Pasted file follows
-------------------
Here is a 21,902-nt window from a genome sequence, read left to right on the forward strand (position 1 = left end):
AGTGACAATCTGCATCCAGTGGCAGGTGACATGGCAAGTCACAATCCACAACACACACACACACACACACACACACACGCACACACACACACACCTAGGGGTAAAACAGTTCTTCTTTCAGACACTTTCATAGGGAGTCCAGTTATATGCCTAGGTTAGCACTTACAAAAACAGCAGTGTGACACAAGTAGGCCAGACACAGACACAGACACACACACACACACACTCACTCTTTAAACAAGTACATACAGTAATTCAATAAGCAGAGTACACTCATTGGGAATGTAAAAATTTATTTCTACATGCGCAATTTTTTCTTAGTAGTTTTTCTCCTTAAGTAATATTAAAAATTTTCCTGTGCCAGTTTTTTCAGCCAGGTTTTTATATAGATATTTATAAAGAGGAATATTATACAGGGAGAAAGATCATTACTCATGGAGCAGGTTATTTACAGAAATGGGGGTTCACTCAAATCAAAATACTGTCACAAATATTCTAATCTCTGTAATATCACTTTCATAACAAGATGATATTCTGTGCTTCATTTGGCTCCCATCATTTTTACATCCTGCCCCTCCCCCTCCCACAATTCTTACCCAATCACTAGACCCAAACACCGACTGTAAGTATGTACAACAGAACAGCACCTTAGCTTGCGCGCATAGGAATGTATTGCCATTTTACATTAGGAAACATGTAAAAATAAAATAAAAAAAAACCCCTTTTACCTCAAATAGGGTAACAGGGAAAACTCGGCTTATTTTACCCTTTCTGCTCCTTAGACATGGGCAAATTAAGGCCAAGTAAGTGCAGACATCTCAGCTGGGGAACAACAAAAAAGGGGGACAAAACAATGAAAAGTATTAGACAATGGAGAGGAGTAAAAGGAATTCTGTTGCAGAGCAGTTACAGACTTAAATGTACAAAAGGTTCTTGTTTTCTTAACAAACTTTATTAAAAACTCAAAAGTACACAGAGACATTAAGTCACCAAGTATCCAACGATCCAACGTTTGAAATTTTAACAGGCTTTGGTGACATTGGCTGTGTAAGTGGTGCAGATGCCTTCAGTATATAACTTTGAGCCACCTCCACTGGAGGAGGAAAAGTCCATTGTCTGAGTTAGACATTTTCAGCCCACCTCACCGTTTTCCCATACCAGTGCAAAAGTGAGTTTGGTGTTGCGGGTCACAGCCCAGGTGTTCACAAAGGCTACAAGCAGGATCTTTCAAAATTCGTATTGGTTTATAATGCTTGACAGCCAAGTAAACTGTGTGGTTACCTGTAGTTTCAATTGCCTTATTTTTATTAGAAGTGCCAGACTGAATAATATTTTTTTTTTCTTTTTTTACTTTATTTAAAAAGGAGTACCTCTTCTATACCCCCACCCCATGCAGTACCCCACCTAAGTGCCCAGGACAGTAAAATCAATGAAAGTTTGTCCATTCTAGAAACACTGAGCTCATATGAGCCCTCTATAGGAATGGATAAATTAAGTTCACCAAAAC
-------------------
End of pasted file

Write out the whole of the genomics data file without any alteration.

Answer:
Here is a 21,902-nt window from a genome sequence, read left to right on the forward strand (position 1 = left end):
AGTGACAATCTGCATCCAGTGGCAGGTGACATGGCAAGTCACAATCCACAACACACACACACACACACACACACACACGCACACACACACACACCTAGGGGTAAAACAGTTCTTCTTTCAGACACTTTCATAGGGAGTCCAGTTATATGCCTAGGTTAGCACTTACAAAAACAGCAGTGTGACACAAGTAGGCCAGACACAGACACAGACACACACACACACACACTCACTCTTTAAACAAGTACATACAGTAATTCAATAAGCAGAGTACACTCATTGGGAATGTAAAAATTTATTTCTACATGCGCAATTTTTTCTTAGTAGTTTTTCTCCTTAAGTAATATTAAAAATTTTCCTGTGCCAGTTTTTTCAGCCAGGTTTTTATATAGATATTTATAAAGAGGAATATTATACAGGGAGAAAGATCATTACTCATGGAGCAGGTTATTTACAGAAATGGGGGTTCACTCAAATCAAAATACTGTCACAAATATTCTAATCTCTGTAATATCACTTTCATAACAAGATGATATTCTGTGCTTCATTTGGCTCCCATCATTTTTACATCCTGCCCCTCCCCCTCCCACAATTCTTACCCAATCACTAGACCCAAACACCGACTGTAAGTATGTACAACAGAACAGCACCTTAGCTTGCGCGCATAGGAATGTATTGCCATTTTACATTAGGAAACATGTAAAAATAAAATAAAAAAAAACCCCTTTTACCTCAAATAGGGTAACAGGGAAAACTCGGCTTATTTTACCCTTTCTGCTCCTTAGACATGGGCAAATTAAGGCCAAGTAAGTGCAGACATCTCAGCTGGGGAACAACAAAAAAGGGGGACAAAACAATGAAAAGTATTAGACAATGGAGAGGAGTAAAAGGAATTCTGTTGCAGAGCAGTTACAGACTTAAATGTACAAAAGGTTCTTGTTTTCTTAACAAACTTTATTAAAAACTCAAAAGTACACAGAGACATTAAGTCACCAAGTATCCAACGATCCAACGTTTGAAATTTTAACAGGCTTTGGTGACATTGGCTGTGTAAGTGGTGCAGATGCCTTCAGTATATAACTTTGAGCCACCTCCACTGGAGGAGGAAAAGTCCATTGTCTGAGTTAGACATTTTCAGCCCACCTCACCGTTTTCCCATACCAGTGCAAAAGTGAGTTTGGTGTTGCGGGTCACAGCCCAGGTGTTCACAAAGGCTACAAGCAGGATCTTTCAAAATTCGTATTGGTTTATAATGCTTGACAGCCAAGTAAACTGTGTGGTTACCTGTAGTTTCAATTGCCTTATTTTTATTAGAAGTGCCAGACTGAATAATATTTTTTTTTTCTTTTTTTACTTTATTTAAAAAGGAGTACCTCTTCTATACCCCCACCCCATGCAGTACCCCACCTAAGTGCCCAGGACAGTAAAATCAATGAAAGTTTGTCCATTCTAGAAACACTGAGCTCATATGAGCCCTCTATAGGAATGGATAAATTAAGTTCACCAAAAC